Organic vegetables, fruits and grains are grown without pesticides and herbicides. These chemicals are used in conventional farming to kill pests and weeds. So it may seem obvious that food grown without these chemicals is better for you.
But when it comes to reducing your cancer risk, it's not clear that eating organic makes a difference.
“Eating organics can reduce your risk of ingesting commercially produced pesticides and chemicals,” says Erma Levy, research dietitian in Behavioral Science at MD Anderson Cancer Center. “But the evidence that exists to support or refute eating organic foods to prevent cancer is unclear.” There also is no clear evidence that organic foods are more nutritious than conventionally grown food.
What we do know: Eating a variety of fruits and vegetables every day can reduce cancer risks. And the benefits far outweigh any risks related to pesticides.
If you’re still concerned about the safety of your food, follow these tips.
Wash and scrub fruits and vegetables
Washing your fruits and vegetables helps remove dirt, bacteria and chemicals from the surface. Gently rub them under running water to remove most of the dirt. Use a scrub brush for your melons and cucumbers.
There is no specific amount of time that you should clean your fruits and veggies. All fruits and vegetables should be washed before you eat them.
You also can peel fruits and vegetables, but you might lose some fiber and nutrients.
Keep an updated list of the “Dirty Dozen”
You can get information on the pesticide levels found in produce from the Environmental Working Group. That way, you can decide which organics to buy, and which non-organic fruits and vegetables are safer choices. The EWG puts out a list of the Dirty Dozen and Clean Fifteen every year.
It's important to remember that the Dirty Dozen list is not a list of fruits and vegetables you shouldn’t eat, but what you should choose if you prefer organic. Fruits and vegetables provide vitamins, minerals and fiber that our bodies need to stay healthy. They are an important part of a well-balanced meal.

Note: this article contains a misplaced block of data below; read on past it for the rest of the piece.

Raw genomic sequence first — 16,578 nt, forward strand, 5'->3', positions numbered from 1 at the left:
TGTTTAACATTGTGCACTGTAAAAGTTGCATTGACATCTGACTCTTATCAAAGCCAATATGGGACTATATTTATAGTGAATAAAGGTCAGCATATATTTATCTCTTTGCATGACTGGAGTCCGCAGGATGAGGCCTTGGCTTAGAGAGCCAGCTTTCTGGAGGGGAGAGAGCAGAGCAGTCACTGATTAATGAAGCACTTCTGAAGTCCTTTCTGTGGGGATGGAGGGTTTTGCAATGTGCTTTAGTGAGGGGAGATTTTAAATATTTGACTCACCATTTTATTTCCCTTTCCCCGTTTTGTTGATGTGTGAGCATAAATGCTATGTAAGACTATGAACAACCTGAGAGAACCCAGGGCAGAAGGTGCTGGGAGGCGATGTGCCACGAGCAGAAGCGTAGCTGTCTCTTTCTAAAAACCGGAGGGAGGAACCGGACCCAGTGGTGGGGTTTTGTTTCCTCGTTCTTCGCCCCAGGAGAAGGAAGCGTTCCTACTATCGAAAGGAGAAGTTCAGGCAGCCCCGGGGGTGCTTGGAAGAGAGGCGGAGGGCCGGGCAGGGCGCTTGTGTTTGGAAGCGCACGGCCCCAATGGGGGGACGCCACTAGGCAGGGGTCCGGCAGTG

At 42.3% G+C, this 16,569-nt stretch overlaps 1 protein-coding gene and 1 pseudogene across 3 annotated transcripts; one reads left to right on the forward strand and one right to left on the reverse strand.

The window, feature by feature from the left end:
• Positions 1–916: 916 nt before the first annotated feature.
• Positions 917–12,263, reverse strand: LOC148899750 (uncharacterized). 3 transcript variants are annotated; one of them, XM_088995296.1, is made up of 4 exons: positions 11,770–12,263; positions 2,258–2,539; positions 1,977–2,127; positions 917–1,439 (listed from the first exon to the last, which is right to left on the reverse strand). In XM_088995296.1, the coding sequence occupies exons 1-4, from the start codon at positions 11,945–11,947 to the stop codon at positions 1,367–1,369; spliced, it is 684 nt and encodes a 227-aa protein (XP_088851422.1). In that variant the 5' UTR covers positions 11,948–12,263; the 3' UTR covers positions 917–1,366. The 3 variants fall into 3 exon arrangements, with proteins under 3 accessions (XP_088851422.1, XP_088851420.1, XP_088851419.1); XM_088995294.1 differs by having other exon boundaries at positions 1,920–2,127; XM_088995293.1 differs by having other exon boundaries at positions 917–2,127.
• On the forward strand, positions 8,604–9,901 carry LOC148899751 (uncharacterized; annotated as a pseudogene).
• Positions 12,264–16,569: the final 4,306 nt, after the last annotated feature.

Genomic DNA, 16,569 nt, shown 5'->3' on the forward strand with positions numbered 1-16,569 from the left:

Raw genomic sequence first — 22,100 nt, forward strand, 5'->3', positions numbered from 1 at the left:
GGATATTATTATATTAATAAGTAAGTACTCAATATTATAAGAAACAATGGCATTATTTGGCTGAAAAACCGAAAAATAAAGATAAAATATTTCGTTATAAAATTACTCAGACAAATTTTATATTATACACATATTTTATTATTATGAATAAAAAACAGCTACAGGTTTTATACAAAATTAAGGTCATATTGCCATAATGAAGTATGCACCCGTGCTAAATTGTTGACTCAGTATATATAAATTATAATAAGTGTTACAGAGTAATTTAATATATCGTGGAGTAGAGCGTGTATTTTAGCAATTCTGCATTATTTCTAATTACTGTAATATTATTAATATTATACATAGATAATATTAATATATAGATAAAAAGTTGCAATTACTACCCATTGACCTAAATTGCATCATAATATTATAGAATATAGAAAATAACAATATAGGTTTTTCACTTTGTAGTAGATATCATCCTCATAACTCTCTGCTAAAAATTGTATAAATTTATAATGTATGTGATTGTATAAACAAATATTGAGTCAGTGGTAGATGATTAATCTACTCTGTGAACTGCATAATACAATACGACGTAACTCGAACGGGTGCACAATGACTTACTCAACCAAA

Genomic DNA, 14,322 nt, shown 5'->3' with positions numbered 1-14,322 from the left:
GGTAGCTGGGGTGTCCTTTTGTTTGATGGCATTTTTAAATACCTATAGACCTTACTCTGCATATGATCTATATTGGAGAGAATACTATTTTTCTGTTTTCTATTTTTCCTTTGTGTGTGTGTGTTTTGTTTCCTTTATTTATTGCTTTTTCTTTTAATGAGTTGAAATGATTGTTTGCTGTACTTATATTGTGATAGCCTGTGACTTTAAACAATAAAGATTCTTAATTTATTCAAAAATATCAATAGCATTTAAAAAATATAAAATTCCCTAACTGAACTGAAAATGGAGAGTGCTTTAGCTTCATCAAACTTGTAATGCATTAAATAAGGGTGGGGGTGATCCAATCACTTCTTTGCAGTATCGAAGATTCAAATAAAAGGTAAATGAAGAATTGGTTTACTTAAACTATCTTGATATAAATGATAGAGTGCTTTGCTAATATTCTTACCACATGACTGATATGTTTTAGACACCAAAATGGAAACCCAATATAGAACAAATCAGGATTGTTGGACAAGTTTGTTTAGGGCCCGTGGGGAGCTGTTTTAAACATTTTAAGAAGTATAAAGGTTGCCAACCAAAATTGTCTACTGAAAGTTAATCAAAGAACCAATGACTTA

No single plant food can protect you from cancer, which is why it’s important to get in a variety of them in your diet daily.
"The more colorful your plate, the more health benefits you’ll receive from eating the rainbow," says Levy.
If [organic foods] help you keep a variety of produce in your diet, and excite you about eating vegetables and fruits, then organics are a good choice for you.
Read labels carefully
Labels tell you how a food is grown and processed. The U.S. Department of Agriculture created an organic certification program that requires all organic foods to meet strict government standards. Look for the USDA organic seal.
You also can look for the following food claims on the packaging:
- 100% organic: All ingredients are organic.
- Organic: At least 95% of the ingredients are organic.
- Made with organic ingredients: At least 70% of the ingredients are organic.
Does organic equal healthy?
“If organics give you a sense of confidence in your personal food choices, buy them,” Levy says. “If they help you keep a variety of produce in your diet, and excite you about eating vegetables and fruits, then organics are a good choice for you.”